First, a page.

SSIT/CSIT Co-Founder Stephen H. Unger Dies

By on July 15th, 2023 in Articles, Blog Posts, Ethics, Magazine Articles, Social Implications of Technology, Societal Impact

Stephen H. Unger, one of the founders of the IEEE Society (and earlier Committee) on Social Implications of Technology (SSIT and CSIT), Life Fellow of the IEEE, Professor Emeritus of Computer Science and Electrical Engineering at Columbia University, champion of engineering ethics, and a prominent figure within SSIT, has died at the age of 92.

His death on July 4, 2023, was reported to SSIT by his son, Donald Unger. Donald Unger noted that while his father “started his career at Bell Labs—where he was part of the team that brought ‘direct-dial long distance’ calling to life—and spent the bulk of it at [Columbia University]… on some level, his connection to the IEEE was the most durable and important affiliation he had.

“One of the things that he was most proud of … was his role in creating the Society [on] Social Implications of Technology.”

Stephen Unger’s impact on SSIT is hard to overstate. He contributed to and helped drive the formation of CSIT at the time when an IEEE-based group related to social implications of technology was only an idea [1].

In the early years of the organization, Unger served as “Vice-Chairman” of CSIT in 1980, and after the group became a full IEEE Technical Society in 1982, he served as the second SSIT President in 1985-1986. He also helped establish, and often contributed articles to, the group’s publications, the CSIT Newsletter and IEEE Technology and Society Magazine [2]-[11]. He also helped establish SSIT’s first, and its perhaps defining award, the Carl Barus Award for Service in the Public Interest, given, as he stated, “in recognition of courageous actions to protect the public health, safety, or welfare, despite risk to their professional career” [7].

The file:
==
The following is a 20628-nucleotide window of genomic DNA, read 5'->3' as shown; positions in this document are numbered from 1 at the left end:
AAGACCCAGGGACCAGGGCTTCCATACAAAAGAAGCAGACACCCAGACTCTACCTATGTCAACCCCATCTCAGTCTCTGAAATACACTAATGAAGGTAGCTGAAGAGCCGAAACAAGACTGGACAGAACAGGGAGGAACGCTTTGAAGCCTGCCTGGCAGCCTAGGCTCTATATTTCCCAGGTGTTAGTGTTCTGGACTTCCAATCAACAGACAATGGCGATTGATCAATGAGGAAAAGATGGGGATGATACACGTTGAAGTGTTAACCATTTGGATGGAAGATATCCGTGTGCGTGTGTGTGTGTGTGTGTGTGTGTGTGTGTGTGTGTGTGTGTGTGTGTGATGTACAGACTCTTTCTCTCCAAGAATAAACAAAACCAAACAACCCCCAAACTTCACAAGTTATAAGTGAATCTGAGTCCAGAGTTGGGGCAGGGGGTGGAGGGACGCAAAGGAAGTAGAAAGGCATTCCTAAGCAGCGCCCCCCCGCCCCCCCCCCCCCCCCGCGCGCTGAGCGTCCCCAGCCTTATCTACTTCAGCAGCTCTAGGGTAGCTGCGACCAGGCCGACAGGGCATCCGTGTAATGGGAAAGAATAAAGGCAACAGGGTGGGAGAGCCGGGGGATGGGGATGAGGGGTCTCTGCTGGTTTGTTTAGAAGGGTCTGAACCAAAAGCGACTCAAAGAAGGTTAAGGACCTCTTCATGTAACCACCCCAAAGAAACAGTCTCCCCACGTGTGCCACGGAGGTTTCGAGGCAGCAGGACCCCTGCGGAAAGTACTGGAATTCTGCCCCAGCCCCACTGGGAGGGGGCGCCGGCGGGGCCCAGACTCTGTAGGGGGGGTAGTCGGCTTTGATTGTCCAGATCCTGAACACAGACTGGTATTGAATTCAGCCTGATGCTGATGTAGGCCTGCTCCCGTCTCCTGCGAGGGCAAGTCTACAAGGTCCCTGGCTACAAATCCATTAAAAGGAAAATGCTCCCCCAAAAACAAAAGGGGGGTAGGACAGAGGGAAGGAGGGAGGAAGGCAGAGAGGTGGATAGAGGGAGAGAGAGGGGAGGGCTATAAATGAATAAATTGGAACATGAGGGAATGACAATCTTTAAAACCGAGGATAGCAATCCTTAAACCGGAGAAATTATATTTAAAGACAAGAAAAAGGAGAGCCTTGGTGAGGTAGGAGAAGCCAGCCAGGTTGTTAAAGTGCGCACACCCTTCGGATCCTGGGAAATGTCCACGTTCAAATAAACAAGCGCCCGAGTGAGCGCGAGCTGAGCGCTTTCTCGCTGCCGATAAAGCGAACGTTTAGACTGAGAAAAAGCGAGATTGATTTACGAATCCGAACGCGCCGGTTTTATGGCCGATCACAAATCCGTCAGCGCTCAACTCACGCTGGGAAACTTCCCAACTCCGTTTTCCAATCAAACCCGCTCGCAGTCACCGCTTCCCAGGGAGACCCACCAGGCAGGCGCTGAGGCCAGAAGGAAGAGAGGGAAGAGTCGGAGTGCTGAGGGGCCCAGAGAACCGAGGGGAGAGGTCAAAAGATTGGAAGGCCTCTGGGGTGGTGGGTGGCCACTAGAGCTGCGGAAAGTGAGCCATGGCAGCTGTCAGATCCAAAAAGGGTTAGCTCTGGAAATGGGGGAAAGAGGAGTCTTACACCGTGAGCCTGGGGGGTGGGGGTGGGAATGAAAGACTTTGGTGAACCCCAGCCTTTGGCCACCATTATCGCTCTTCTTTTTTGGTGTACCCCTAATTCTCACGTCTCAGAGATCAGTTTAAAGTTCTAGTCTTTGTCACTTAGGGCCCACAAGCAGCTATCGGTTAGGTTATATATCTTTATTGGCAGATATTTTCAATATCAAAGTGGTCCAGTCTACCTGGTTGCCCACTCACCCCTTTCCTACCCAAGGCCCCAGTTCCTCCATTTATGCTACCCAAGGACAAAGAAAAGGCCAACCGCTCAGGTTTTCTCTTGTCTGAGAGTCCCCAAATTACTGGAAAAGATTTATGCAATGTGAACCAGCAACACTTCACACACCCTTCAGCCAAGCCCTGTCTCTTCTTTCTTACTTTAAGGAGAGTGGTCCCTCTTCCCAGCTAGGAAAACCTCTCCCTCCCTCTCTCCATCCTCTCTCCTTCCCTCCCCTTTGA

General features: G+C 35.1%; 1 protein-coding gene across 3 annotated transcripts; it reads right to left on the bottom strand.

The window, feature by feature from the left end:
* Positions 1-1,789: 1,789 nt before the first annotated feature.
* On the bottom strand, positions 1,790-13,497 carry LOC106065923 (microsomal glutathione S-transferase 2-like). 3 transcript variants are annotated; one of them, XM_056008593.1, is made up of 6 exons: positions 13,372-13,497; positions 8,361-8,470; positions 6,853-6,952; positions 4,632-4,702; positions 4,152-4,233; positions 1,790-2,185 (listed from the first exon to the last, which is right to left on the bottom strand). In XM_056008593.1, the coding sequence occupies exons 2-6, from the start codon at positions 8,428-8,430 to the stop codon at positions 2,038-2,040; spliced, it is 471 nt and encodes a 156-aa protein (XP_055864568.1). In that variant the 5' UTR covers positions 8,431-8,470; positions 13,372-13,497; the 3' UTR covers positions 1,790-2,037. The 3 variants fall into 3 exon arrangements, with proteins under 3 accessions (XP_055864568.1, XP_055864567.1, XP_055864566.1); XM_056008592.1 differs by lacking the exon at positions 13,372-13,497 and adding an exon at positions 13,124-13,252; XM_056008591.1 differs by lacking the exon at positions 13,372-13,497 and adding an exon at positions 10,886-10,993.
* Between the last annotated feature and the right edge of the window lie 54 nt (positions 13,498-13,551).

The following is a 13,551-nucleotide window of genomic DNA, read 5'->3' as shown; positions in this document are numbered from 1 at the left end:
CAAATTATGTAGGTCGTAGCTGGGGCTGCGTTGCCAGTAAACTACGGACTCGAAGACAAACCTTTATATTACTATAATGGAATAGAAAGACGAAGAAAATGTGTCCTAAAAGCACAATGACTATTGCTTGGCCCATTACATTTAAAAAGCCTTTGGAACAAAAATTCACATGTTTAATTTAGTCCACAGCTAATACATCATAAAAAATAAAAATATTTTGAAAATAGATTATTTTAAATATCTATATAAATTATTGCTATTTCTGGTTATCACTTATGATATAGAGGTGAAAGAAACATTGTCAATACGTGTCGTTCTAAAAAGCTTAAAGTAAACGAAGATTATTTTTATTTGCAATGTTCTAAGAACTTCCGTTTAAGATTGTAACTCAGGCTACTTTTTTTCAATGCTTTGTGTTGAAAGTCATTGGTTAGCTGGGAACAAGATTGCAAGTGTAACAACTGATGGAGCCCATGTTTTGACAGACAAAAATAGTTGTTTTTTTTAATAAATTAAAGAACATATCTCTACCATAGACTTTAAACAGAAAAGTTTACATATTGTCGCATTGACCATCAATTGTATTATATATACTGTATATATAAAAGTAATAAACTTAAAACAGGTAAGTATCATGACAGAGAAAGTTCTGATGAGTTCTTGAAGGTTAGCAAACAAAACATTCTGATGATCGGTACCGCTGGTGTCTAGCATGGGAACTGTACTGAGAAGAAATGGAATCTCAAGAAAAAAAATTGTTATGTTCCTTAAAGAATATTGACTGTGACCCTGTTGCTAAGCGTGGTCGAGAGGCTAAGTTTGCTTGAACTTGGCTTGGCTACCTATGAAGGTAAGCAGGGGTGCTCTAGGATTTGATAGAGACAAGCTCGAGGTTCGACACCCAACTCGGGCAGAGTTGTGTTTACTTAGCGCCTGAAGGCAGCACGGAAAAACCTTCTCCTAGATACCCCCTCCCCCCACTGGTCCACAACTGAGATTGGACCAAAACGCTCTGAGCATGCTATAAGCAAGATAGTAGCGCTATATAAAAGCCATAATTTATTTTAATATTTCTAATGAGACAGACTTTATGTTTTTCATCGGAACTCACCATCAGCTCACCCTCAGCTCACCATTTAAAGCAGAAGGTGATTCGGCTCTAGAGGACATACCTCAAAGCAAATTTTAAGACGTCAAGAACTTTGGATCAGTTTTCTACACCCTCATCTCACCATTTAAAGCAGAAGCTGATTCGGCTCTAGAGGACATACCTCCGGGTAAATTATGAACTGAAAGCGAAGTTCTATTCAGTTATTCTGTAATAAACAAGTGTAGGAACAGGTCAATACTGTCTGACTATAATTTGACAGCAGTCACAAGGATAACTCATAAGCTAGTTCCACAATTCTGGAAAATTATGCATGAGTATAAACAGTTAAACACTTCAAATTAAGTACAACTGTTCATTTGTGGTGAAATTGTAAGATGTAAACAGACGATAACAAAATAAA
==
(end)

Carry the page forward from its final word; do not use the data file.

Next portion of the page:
Within the broader IEEE, Unger served on the IEEE Board of Directors and various iterations of IEEE ethics committees, and fought for years to establish and maintain support for ethical behavior by IEEE members including an IEEE Ethics Hotline.

A principled man of great integrity, passion and honesty, who did not duck controversy or hesitate to speak truth to power both within and outside the IEEE [8], [11], Unger inspired respect from students, peers, and fellow SSIT members.

In a 1987 Technology and Society Magazine article titled, “Would Helping Ethical Professionals Get Professional Societies into Trouble?” [9], Unger concluded, “Ethics support should be carried out prudently, but vigorously, by engineering societies… when threatened with lawsuits, they should make it known that the full resources of the law will be utilized… The time is ripe for action in this area. It is up to engineers, standing together in their professional societies, to see to it that they are no longer subjected to agonizing choices between sacrificing either conscience or career.”

Unger studied as an undergraduate at Polytechnic Institute of Brooklyn, and received the Sc.D. degree from M.I.T. He was also a high school graduate of Brooklyn Tech.

A tribute from Joseph Herkert and Clinton J. Andrews was also published in the September 2023 issue of IEEE Technology and Society Magazine and can be accessed HERE.



[1] Karl D. Stephan, “Notes for a History of the IEEE Society on Social Implications of Technology,” IEEE Technology and Society Magazine, vol. 25, no. 4, pp. 5-14, Dec. 2006

[2] Stephen H. Unger, “A proposal to limit government imposed secrecy,” IEEE Technology and Society Magazine, vol. 2, no. 4, pp. 3-6, Dec. 1983.

[3] Stephen H. Unger, “Role of engineering schools in promoting design safety,” IEEE Technology and Society Magazine, vol. 1, no. 4, pp. 9-12, Dec. 1982.

[4] Stephen H. Unger, “The demise of defense,” IEEE Technology and Society Magazine, vol. 2, no. 3, pp. 3-10, 23, Sept. 1983.

[5] Stephen H. Unger, “President’s Message – Work stations for the handicapped,” IEEE Technology and Society Magazine, vol. 4, no. 3, pp. 2, 31, Sept. 1985.

[6] Stephen H. Unger, “President’s Message – Whistleblowing,” IEEE Technology and Society Magazine, vol. 4, no. 2, pp. 2, 31, Jun. 1985.

[7] Stephen H. Unger, “IEEE SSIT Carl Barus Award for Outstanding Service in the Public Interest: A Distinguished History,” IEEE Technology and Society Magazine, vol. 31, no. 3, pp. 3-5, Fall 2012.

[8] Stephen H. Unger, “The assault on IEEE Ethics support,” IEEE Technology and Society Magazine, vol. 18, no 1, pp. 36-40, Spring 1999.

[9] Stephen H. Unger, “Would helping ethical professionals get professional societies into trouble?,” IEEE Technology and Society Magazine, vol. 6, no. 3, pp. 17-31, Sept. 1987.

[10] Stephen H. Unger, “President’s Message,” IEEE Technology and Society Magazine, vol. 4, no. 1, pp. 2, 28, Mar. 1985.

[11] Stephen H. Under, “The case of the vanishing ethics article,” IEEE Technology and Society Magazine, vol. 27, no. 2, pp. 5-6, Summer 2008.